Start up: can Google accelerate publishers?, DuckDuckGo profitable, 3D Touch coming to Android?, and more

Antennagate, Bendgate, and now – Transistorgate? It’s the regular iPhone two-weeks-after-launch news cycle. Photo by khaiphotoart on Flickr.

A selection of 11 links for you. Not legal in Delaware. I’m charlesarthur on Twitter. Observations and links welcome.

Google speeds up news article downloads on mobile devices » BBC News

Leo Kelion:

Dozens of leading news organisations, including the BBC, are taking part in a scheme that will allow their web-based articles to load more quickly on smartphones and tablets.

Leaders of the Accelerated Mobile Pages (AMP) initiative promise that the stripped-back versions of the pages will be “lightning fast” to load.

The move has been led by Google, which is providing use of its servers.

Participants believe it may discourage the use of ad-blocking plug-ins.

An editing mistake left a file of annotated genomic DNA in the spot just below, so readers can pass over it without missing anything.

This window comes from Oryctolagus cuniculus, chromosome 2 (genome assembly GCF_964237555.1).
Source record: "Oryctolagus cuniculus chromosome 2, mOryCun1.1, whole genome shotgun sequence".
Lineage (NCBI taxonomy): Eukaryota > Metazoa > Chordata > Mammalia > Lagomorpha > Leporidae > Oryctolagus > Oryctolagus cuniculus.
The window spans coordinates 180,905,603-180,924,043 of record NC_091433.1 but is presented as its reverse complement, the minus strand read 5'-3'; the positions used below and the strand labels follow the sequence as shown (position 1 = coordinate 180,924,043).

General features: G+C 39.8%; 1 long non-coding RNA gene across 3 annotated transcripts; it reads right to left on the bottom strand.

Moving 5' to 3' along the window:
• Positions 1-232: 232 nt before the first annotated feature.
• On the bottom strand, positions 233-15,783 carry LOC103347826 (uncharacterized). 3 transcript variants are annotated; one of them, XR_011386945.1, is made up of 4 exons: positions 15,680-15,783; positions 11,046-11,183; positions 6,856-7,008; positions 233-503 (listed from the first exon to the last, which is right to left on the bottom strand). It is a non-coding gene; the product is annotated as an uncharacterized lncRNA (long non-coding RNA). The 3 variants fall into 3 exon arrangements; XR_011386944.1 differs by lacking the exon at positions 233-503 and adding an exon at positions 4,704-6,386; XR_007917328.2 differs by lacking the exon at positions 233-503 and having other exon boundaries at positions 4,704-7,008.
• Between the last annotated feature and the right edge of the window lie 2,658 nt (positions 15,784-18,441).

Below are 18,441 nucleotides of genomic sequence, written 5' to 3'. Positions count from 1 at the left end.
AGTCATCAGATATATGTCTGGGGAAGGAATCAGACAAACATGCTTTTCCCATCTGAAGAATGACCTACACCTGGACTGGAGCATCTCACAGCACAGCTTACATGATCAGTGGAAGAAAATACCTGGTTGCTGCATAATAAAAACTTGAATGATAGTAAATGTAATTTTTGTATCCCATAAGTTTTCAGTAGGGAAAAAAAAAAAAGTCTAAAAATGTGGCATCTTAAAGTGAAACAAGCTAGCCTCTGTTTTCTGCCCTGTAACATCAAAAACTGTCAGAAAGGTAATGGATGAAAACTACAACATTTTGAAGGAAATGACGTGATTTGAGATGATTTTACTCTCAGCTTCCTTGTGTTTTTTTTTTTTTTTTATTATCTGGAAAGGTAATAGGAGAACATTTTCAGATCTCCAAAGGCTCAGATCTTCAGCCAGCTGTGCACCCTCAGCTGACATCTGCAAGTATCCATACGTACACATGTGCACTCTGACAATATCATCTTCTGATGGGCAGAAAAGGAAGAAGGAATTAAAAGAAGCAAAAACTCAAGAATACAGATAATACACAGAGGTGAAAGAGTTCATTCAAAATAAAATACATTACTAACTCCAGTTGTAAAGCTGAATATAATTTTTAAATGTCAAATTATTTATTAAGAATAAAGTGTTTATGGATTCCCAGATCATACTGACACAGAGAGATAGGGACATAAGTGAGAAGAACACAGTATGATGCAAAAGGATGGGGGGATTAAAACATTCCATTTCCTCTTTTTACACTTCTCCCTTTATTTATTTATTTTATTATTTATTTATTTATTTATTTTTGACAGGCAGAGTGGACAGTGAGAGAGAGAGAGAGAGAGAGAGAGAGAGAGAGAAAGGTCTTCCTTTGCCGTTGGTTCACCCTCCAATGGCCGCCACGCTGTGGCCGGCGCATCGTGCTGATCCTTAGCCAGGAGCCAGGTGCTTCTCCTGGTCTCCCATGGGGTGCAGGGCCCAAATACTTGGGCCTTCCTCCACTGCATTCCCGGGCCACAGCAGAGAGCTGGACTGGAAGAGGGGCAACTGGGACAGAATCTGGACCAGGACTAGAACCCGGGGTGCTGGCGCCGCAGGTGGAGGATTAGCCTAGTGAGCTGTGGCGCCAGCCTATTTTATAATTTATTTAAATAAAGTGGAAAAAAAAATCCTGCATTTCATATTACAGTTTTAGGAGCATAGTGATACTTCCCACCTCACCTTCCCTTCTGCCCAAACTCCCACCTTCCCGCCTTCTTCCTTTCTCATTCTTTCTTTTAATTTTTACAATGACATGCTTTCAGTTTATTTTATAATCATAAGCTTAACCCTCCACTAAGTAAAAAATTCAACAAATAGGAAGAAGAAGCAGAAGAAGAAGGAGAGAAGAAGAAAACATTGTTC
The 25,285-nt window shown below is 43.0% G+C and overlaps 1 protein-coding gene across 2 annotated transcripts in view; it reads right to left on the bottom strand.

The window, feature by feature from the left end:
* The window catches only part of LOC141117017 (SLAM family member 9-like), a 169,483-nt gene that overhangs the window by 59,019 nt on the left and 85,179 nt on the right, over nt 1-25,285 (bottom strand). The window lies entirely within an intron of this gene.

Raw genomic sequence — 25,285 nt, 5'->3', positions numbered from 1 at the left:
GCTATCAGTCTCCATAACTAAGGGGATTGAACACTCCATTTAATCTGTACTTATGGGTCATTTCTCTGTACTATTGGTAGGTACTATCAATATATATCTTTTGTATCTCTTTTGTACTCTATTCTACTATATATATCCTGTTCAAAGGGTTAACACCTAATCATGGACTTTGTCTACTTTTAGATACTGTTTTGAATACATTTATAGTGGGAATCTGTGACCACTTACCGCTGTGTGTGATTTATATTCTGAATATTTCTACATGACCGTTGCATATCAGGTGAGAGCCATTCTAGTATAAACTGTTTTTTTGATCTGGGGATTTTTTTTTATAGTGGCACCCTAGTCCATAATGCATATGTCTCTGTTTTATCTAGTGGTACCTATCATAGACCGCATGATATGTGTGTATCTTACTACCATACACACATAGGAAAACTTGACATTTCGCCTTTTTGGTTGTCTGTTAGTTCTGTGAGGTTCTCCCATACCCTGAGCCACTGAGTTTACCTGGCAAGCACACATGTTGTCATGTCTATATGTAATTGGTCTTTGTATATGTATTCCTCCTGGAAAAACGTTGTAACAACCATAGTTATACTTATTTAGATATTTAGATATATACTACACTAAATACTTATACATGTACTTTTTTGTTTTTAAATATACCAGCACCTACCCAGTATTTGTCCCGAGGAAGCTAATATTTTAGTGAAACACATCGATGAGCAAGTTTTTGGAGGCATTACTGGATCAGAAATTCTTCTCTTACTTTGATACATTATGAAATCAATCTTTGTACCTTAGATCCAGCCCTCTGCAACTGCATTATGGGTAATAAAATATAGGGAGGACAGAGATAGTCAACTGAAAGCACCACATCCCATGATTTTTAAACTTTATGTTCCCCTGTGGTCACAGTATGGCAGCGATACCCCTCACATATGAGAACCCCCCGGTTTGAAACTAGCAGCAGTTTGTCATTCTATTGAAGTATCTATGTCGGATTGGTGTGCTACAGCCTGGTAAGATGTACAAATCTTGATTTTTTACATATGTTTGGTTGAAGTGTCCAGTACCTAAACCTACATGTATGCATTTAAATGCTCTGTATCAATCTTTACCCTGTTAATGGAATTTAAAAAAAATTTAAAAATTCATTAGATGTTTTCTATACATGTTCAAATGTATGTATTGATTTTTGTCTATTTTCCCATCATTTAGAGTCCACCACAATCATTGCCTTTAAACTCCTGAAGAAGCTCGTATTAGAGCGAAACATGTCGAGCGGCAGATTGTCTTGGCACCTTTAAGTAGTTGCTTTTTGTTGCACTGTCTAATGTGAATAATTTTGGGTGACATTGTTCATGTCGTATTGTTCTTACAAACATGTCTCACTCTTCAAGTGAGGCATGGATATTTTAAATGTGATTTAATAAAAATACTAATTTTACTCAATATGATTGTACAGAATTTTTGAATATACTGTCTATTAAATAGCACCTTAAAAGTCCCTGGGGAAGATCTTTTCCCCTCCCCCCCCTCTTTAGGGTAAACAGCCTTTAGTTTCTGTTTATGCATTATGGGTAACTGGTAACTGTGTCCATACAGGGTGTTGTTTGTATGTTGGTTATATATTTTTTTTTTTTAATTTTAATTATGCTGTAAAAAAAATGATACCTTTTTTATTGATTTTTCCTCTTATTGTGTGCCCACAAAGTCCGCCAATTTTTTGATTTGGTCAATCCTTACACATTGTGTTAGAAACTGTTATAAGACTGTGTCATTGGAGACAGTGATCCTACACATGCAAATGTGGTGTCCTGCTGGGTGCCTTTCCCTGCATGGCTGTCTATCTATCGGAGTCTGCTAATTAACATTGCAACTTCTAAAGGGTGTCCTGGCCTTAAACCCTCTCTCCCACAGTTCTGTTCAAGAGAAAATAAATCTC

AMP works by simplifying the technical underpinnings of the pages involved.

Much of the Javascript code used on normal webpages is absent, meaning articles should not only appear faster but use less battery power.

Publishers can continue to tap into the same ad networks as before, but they will not be able to display some types of adverts including pop-ups and “sticky” images that move as users scroll down a page.

Twitter, LinkedIn, Pinterest and WordPress have said they also intend to make use of the technology.

Facebook is a notable exception. The social network recently launched an alternative programme called Instant Articles, which speeds up the delivery of third-party content by hosting it on its own platform.

Less Javascript, eh? Notable that “participants” (in the test) think it will discourage adblocking. I don’t see why they think that. It might forestall some people from using them. But people who visit pages that aren’t on AMP will get the same dire experience; they won’t know if they’re on AMP pages or not, will they? And then they search for “adblocker”…
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Google’s Accelerated Mobile Pages – a quick reaction (no js) » Kevin Marks